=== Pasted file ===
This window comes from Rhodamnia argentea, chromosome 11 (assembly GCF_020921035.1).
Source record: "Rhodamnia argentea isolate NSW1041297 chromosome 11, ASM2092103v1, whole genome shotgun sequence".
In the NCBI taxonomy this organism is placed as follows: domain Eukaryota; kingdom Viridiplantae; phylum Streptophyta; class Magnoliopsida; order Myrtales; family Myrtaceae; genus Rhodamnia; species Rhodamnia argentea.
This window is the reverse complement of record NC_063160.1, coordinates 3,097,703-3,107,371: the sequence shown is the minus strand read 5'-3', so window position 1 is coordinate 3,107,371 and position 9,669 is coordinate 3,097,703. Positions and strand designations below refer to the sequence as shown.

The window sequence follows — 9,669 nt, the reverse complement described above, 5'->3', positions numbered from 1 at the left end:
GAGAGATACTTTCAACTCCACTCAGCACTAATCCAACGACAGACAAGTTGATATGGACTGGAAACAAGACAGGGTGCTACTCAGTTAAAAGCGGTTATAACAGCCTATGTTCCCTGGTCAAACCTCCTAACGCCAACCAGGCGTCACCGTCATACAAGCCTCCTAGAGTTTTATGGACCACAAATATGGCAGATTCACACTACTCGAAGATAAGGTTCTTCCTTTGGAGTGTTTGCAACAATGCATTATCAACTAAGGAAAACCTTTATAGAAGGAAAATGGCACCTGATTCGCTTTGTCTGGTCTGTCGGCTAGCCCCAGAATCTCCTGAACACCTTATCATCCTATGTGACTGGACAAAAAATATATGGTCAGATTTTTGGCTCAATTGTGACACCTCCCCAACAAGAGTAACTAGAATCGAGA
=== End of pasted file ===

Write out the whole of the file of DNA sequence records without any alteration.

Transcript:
This window comes from Rhodamnia argentea, chromosome 11 (assembly GCF_020921035.1).
Source record: "Rhodamnia argentea isolate NSW1041297 chromosome 11, ASM2092103v1, whole genome shotgun sequence".
In the NCBI taxonomy this organism is placed as follows: domain Eukaryota; kingdom Viridiplantae; phylum Streptophyta; class Magnoliopsida; order Myrtales; family Myrtaceae; genus Rhodamnia; species Rhodamnia argentea.
This window is the reverse complement of record NC_063160.1, coordinates 3,097,703-3,107,371: the sequence shown is the minus strand read 5'-3', so window position 1 is coordinate 3,107,371 and position 9,669 is coordinate 3,097,703. Positions and strand designations below refer to the sequence as shown.

The window sequence follows — 9,669 nt, the reverse complement described above, 5'->3', positions numbered from 1 at the left end:
GAGAGATACTTTCAACTCCACTCAGCACTAATCCAACGACAGACAAGTTGATATGGACTGGAAACAAGACAGGGTGCTACTCAGTTAAAAGCGGTTATAACAGCCTATGTTCCCTGGTCAAACCTCCTAACGCCAACCAGGCGTCACCGTCATACAAGCCTCCTAGAGTTTTATGGACCACAAATATGGCAGATTCACACTACTCGAAGATAAGGTTCTTCCTTTGGAGTGTTTGCAACAATGCATTATCAACTAAGGAAAACCTTTATAGAAGGAAAATGGCACCTGATTCGCTTTGTCTGGTCTGTCGGCTAGCCCCAGAATCTCCTGAACACCTTATCATCCTATGTGACTGGACAAAAAATATATGGTCAGATTTTTGGCTCAATTGTGACACCTCCCCAACAAGAGTAACTAGAATCGAGA